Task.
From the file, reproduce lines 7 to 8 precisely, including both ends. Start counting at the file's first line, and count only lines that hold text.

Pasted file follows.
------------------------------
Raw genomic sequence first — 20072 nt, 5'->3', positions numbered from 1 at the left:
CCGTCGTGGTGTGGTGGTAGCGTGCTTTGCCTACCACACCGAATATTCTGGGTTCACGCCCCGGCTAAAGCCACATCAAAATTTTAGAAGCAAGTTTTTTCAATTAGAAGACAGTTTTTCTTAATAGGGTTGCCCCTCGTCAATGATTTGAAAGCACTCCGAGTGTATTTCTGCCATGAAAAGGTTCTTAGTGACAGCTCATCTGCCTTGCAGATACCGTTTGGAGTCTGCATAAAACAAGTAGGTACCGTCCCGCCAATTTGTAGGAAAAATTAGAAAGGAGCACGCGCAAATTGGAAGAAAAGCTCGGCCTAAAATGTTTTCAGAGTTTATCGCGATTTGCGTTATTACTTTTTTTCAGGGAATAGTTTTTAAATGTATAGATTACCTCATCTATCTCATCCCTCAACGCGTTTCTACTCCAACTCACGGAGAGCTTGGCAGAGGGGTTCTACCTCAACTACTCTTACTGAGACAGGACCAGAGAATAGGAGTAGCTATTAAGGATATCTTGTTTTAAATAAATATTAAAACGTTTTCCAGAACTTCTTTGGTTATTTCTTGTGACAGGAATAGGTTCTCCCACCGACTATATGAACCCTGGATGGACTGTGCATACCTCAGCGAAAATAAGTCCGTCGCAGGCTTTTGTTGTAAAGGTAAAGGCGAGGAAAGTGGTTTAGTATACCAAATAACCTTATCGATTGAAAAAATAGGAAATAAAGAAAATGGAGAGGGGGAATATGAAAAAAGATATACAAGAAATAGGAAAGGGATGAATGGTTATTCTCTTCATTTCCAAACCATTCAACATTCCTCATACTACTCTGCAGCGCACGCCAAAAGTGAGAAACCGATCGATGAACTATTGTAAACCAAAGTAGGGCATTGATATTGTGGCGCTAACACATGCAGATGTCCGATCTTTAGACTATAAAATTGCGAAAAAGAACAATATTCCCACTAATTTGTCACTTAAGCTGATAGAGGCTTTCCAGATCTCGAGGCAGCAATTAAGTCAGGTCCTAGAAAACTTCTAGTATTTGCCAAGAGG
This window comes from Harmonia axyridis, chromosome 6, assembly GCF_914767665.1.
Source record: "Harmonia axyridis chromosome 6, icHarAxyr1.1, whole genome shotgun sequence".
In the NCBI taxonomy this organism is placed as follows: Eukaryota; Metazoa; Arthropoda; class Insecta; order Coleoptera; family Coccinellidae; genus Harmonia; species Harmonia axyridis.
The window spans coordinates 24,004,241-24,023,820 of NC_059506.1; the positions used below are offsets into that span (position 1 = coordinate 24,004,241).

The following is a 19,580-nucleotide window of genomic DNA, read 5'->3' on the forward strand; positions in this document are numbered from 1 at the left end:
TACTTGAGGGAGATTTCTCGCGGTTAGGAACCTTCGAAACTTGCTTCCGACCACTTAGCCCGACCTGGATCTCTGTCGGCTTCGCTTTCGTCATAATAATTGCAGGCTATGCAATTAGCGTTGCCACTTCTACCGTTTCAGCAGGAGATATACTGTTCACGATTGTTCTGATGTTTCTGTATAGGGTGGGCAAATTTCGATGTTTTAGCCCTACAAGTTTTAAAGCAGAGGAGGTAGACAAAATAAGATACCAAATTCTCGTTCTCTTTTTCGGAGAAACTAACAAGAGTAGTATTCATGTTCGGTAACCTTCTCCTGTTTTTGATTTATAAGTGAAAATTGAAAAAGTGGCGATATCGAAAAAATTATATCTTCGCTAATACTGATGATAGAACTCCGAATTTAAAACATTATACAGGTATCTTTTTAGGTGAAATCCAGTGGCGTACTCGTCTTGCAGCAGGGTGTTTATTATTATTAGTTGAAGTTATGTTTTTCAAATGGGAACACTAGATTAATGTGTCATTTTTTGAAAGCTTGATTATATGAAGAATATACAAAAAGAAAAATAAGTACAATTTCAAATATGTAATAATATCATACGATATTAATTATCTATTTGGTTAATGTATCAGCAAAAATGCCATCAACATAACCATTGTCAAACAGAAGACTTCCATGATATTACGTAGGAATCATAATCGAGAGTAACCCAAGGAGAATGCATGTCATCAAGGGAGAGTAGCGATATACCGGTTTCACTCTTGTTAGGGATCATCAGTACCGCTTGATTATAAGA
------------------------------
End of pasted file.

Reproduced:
The following is a 19,580-nucleotide window of genomic DNA, read 5'->3' on the forward strand; positions in this document are numbered from 1 at the left end:
TACTTGAGGGAGATTTCTCGCGGTTAGGAACCTTCGAAACTTGCTTCCGACCACTTAGCCCGACCTGGATCTCTGTCGGCTTCGCTTTCGTCATAATAATTGCAGGCTATGCAATTAGCGTTGCCACTTCTACCGTTTCAGCAGGAGATATACTGTTCACGATTGTTCTGATGTTTCTGTATAGGGTGGGCAAATTTCGATGTTTTAGCCCTACAAGTTTTAAAGCAGAGGAGGTAGACAAAATAAGATACCAAATTCTCGTTCTCTTTTTCGGAGAAACTAACAAGAGTAGTATTCATGTTCGGTAACCTTCTCCTGTTTTTGATTTATAAGTGAAAATTGAAAAAGTGGCGATATCGAAAAAATTATATCTTCGCTAATACTGATGATAGAACTCCGAATTTAAAACATTATACAGGTATCTTTTTAGGTGAAATCCAGTGGCGTACTCGTCTTGCAGCAGGGTGTTTATTATTATTAGTTGAAGTTATGTTTTTCAAATGGGAACACTAGATTAATGTGTCATTTTTTGAAAGCTTGATTATATGAAGAATATACAAAAAGAAAAATAAGTACAATTTCAAATATGTAATAATATCATACGATATTAATTATCTATTTGGTTAATGTATCAGCAAAAATGCCATCAACATAACCATTGTCAAACAGAAGACTTCCATGATATTACGTAGGAATCATAATCGAGAGTAACCCAAGGAGAATGCATGTCATCAAGGGAGAGTAGCGATATACCGGTTTCACTCTTGTTAGGGATCATCAGTACCGCTTGATTATAAGA